(WKBN) — Raising awareness for mental health is a big talking point after the shooting incident in Lowellville on Thursday.

Oftentimes, these are very hard conversations to have, and that’s why we’ve brought in an expert from the Mahoning County Mental Health and Recovery Board to go in-depth about what we should be looking for.

Executive Director Duane Piccirelli talked about signs to look for with anxiety and mental health issues.

“If somebody changes their personality — they start withdrawing, things that they used to enjoy they don’t seem to enjoy anymore, spending more time with themselves — just a change in attitude. It’s not just something one day because we all have periods where we’re down, but if over a series of a few days you see a change in personality, especially in young people, you need to reach out to them,” said Piccirelli.

We always talk about how important it is for parents to really look for these warning signs because you’re the first line of defense to kind of see what’s going on with your child.

“I think we need to ask our children questions. You know, ask them how school was today. They never want to answer you, but you just sort of, you know, push the situation…It’s okay to sit down with them and say, ‘Is there something wrong? Is there something going on?’ and have a talk with them and don’t be afraid to say, ‘Yes. Are you, you know, are you sad or are you depressed?’ If you really think somebody is that serious, you can say, ‘Have you ever thought about hurting yourself and have you ever thought about taking your life?’ I know these are hard questions to ask, but just put yourself in the situation. If you’re that depressed and you’re that sad, it’s hard to say those words. But if somebody asked you, it’s easier to say yes, and so that’s what’s so important to reach out, have the conversation,” said Piccirelli.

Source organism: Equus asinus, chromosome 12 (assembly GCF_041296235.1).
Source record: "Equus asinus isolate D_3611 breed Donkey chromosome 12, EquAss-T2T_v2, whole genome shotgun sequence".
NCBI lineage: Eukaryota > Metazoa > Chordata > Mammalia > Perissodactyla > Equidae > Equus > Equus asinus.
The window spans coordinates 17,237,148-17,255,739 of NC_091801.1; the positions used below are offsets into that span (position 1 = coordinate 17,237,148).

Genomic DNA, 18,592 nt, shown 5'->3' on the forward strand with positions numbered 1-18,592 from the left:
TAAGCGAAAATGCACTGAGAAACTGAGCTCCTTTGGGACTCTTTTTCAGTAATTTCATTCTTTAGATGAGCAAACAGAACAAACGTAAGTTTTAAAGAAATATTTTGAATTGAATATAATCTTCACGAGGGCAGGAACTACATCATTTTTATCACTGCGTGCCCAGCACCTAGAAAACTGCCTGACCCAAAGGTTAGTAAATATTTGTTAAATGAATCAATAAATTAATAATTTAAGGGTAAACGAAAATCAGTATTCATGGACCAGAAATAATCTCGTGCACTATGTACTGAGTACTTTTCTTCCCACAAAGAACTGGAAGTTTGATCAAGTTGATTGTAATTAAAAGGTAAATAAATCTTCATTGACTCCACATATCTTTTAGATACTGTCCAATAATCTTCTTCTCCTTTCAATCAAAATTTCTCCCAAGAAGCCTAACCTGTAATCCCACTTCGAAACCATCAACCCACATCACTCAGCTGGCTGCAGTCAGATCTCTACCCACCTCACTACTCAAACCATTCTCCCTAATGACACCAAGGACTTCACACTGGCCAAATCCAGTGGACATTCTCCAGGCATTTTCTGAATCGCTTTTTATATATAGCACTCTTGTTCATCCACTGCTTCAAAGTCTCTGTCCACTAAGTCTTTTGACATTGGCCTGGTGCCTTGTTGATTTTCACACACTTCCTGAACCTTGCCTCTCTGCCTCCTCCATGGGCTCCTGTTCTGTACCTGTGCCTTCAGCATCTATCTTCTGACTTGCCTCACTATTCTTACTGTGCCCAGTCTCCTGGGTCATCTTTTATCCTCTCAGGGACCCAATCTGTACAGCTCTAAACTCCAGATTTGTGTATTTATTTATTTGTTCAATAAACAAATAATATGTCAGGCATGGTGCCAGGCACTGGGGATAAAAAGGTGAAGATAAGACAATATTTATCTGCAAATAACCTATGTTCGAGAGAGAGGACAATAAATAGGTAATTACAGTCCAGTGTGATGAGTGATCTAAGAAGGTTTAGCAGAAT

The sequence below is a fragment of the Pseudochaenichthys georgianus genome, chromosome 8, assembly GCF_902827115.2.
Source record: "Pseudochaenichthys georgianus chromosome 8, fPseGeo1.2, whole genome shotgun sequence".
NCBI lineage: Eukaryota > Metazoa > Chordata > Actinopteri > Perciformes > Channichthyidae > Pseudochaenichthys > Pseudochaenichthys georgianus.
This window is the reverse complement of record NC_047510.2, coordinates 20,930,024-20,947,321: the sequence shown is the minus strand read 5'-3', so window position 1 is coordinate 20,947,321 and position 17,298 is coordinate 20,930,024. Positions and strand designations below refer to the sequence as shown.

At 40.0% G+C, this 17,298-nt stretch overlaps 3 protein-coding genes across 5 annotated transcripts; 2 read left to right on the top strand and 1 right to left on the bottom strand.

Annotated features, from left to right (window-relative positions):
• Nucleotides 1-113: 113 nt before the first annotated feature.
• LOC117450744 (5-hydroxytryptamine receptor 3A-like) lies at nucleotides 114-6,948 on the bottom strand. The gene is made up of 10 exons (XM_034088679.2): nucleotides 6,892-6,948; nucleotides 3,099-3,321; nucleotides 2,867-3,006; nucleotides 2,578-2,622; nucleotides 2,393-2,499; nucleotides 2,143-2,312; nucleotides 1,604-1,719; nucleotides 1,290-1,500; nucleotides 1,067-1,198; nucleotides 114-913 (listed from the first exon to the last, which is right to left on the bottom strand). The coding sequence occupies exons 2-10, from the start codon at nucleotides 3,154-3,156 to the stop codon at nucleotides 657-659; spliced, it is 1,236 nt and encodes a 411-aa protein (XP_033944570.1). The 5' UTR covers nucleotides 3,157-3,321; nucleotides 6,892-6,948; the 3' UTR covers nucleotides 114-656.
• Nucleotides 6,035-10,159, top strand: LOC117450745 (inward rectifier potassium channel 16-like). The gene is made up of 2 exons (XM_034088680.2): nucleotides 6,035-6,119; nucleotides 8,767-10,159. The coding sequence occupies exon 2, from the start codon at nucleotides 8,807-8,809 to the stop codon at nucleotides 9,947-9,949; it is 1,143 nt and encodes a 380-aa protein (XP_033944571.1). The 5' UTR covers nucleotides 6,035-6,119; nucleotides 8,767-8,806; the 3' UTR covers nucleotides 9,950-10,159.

Often times that’s really when the floodgates seem to open for children.

“Be there for them, but if you think somebody is at risk of taking their life, you don’t have to take them to the hospital, but do not leave them alone. Do not leave them alone and take any means away from them that they could hurt themselves. The most important thing you can tell somebody is, ‘You’re not alone.’ You know, if a young person or any of us witness an awful situation or an event, a tragic event, you need to talk about it. So when an individual goes home, sit them down and talk to them. It’s, ‘You’re safe now.’ They’re in a safe place. But just remember, when you’re home, there’s a constant connection to the internet. So everyone’s going to be, you know, checking and looking at things and chatting. So it’s important. What are your children looking at on the Internet? But children, adults, wherever, if you experience a situation, you to talk about it. Do not keep it in. Nothing good will come if you keep it in because you’ll have issues later if you don’t deal with it right now,” said Piccirelli.

You can see a list of all mental health board resources here. Call ​330-747-2696 or text 4HOPE (741741) to speak with the crisis hotline.